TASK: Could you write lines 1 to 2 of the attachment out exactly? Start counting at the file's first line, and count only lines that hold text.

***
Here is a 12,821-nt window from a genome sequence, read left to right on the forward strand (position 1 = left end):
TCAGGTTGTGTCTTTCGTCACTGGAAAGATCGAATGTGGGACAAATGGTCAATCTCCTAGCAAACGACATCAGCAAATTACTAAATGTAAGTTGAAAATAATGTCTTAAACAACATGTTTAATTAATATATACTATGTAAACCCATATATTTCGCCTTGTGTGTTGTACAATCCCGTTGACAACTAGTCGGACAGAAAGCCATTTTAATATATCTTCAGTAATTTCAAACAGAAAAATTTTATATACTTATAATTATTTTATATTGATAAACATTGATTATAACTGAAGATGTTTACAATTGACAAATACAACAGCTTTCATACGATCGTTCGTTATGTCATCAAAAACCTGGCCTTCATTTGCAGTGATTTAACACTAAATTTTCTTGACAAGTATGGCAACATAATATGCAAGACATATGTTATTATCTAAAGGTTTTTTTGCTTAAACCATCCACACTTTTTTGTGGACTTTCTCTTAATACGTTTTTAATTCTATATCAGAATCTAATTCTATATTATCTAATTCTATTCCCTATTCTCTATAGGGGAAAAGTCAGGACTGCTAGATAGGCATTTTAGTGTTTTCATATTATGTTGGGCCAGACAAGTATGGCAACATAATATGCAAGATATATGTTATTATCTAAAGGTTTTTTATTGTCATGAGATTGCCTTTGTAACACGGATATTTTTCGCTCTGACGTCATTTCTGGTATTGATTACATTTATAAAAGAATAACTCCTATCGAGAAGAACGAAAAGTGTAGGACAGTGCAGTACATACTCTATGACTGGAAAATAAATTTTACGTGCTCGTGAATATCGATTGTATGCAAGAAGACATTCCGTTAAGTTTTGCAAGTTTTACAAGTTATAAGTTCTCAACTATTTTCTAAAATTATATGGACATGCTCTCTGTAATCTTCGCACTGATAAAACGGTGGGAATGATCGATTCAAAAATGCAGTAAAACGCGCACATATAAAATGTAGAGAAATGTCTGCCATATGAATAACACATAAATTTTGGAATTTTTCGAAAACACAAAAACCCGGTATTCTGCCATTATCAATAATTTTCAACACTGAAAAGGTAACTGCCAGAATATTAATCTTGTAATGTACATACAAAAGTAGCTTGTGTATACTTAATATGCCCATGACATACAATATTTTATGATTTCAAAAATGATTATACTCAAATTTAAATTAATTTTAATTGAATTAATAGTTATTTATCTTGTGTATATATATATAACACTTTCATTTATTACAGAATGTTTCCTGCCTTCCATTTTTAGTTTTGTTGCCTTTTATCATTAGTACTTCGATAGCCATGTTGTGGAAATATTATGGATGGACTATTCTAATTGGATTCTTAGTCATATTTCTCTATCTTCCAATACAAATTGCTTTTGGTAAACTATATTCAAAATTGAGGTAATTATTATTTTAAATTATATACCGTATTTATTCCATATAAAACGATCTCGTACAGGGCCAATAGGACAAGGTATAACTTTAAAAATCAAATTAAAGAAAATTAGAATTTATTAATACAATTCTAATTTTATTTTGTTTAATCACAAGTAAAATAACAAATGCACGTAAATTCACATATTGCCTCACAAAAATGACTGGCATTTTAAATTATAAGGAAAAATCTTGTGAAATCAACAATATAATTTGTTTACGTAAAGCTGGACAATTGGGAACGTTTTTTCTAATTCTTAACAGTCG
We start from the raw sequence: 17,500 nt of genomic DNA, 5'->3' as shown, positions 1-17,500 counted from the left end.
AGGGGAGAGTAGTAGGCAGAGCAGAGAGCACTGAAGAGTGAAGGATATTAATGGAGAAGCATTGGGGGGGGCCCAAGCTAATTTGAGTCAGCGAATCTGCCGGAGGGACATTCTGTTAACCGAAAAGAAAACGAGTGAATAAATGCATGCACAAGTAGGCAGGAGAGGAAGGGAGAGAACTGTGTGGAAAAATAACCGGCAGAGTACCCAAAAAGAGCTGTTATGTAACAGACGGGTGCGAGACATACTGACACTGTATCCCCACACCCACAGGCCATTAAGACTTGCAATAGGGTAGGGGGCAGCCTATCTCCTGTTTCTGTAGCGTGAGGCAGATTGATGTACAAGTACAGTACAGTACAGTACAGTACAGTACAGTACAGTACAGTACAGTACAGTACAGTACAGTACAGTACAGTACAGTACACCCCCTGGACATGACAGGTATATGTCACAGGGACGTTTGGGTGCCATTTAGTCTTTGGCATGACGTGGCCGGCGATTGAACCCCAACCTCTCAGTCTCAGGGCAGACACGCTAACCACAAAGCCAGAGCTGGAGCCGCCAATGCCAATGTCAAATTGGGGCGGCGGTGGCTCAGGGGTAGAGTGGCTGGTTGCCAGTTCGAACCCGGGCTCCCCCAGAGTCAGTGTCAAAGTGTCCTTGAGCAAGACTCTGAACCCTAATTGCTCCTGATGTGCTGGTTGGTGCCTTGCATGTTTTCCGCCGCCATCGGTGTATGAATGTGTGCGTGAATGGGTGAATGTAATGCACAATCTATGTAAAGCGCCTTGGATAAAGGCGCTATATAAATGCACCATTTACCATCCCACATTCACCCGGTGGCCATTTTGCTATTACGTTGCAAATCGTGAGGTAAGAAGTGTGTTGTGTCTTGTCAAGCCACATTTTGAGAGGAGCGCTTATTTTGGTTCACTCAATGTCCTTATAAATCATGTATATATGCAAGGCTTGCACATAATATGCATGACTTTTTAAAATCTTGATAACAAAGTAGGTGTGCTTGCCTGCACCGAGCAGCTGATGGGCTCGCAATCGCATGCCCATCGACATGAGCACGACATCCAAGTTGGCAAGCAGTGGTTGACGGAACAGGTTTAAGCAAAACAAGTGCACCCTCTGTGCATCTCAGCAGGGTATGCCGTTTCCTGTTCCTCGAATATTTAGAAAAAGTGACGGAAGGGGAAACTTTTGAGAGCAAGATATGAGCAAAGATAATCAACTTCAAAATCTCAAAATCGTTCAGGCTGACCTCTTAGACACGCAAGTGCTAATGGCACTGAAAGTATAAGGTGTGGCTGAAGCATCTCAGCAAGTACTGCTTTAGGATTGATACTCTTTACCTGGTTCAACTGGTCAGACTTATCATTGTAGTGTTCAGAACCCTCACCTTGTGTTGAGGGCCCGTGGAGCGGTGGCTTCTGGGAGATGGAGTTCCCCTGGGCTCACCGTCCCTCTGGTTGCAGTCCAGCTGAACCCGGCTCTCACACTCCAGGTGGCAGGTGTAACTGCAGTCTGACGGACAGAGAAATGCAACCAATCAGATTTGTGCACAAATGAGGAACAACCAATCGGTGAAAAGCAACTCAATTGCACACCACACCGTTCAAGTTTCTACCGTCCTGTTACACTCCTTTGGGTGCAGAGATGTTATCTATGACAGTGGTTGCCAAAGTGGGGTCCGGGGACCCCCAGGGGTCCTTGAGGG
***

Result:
Here is a 12,821-nt window from a genome sequence, read left to right on the forward strand (position 1 = left end):
TCAGGTTGTGTCTTTCGTCACTGGAAAGATCGAATGTGGGACAAATGGTCAATCTCCTAGCAAACGACATCAGCAAATTACTAAATGTAAGTTGAAAATAATGTCTTAAACAACATGTTTAATTAATATATACTATGTAAACCCATATATTTCGCCTTGTGTGTTGTACAATCCCGTTGACAACTAGTCGGACAGAAAGCCATTTTAATATATCTTCAGTAATTTCAAACAGAAAAATTTTATATACTTATAATTATTTTATATTGATAAACATTGATTATAACTGAAGATGTTTACAATTGACAAATACAACAGCTTTCATACGATCGTTCGTTATGTCATCAAAAACCTGGCCTTCATTTGCAGTGATTTAACACTAAATTTTCTTGACAAGTATGGCAACATAATATGCAAGACATATGTTATTATCTAAAGGTTTTTTTGCTTAAACCATCCACACTTTTTTGTGGACTTTCTCTTAATACGTTTTTAATTCTATATCAGAATCTAATTCTATATTATCTAATTCTATTCCCTATTCTCTATAGGGGAAAAGTCAGGACTGCTAGATAGGCATTTTAGTGTTTTCATATTATGTTGGGCCAGACAAGTATGGCAACATAATATGCAAGATATATGTTATTATCTAAAGGTTTTTTATTGTCATGAGATTGCCTTTGTAACACGGATATTTTTCGCTCTGACGTCATTTCTGGTATTGATTACATTTATAAAAGAATAACTCCTATCGAGAAGAACGAAAAGTGTAGGACAGTGCAGTACATACTCTATGACTGGAAAATAAATTTTACGTGCTCGTGAATATCGATTGTATGCAAGAAGACATTCCGTTAAGTTTTGCAAGTTTTACAAGTTATAAGTTCTCAACTATTTTCTAAAATTATATGGACATGCTCTCTGTAATCTTCGCACTGATAAAACGGTGGGAATGATCGATTCAAAAATGCAGTAAAACGCGCACATATAAAATGTAGAGAAATGTCTGCCATATGAATAACACATAAATTTTGGAATTTTTCGAAAACACAAAAACCCGGTATTCTGCCATTATCAATAATTTTCAACACTGAAAAGGTAACTGCCAGAATATTAATCTTGTAATGTACATACAAAAGTAGCTTGTGTATACTTAATATGCCCATGACATACAATATTTTATGATTTCAAAAATGATTATACTCAAATTTAAATTAATTTTAATTGAATTAATAGTTATTTATCTTGTGTATATATATATAACACTTTCATTTATTACAGAATGTTTCCTGCCTTCCATTTTTAGTTTTGTTGCCTTTTATCATTAGTACTTCGATAGCCATGTTGTGGAAATATTATGGATGGACTATTCTAATTGGATTCTTAGTCATATTTCTCTATCTTCCAATACAAATTGCTTTTGGTAAACTATATTCAAAATTGAGGTAATTATTATTTTAAATTATATACCGTATTTATTCCATATAAAACGATCTCGTACAGGGCCAATAGGACAAGGTATAACTTTAAAAATCAAATTAAAGAAAATTAGAATTTATTAATACAATTCTAATTTTATTTTGTTTAATCACAAGTAAAATAACAAATGCACGTAAATTCACATATTGCCTCACAAAAATGACTGGCATTTTAAATTATAAGGAAAAATCTTGTGAAATCAACAATATAATTTGTTTACGTAAAGCTGGACAATTGGGAACGTTTTTTCTAATTCTTAACAGTCG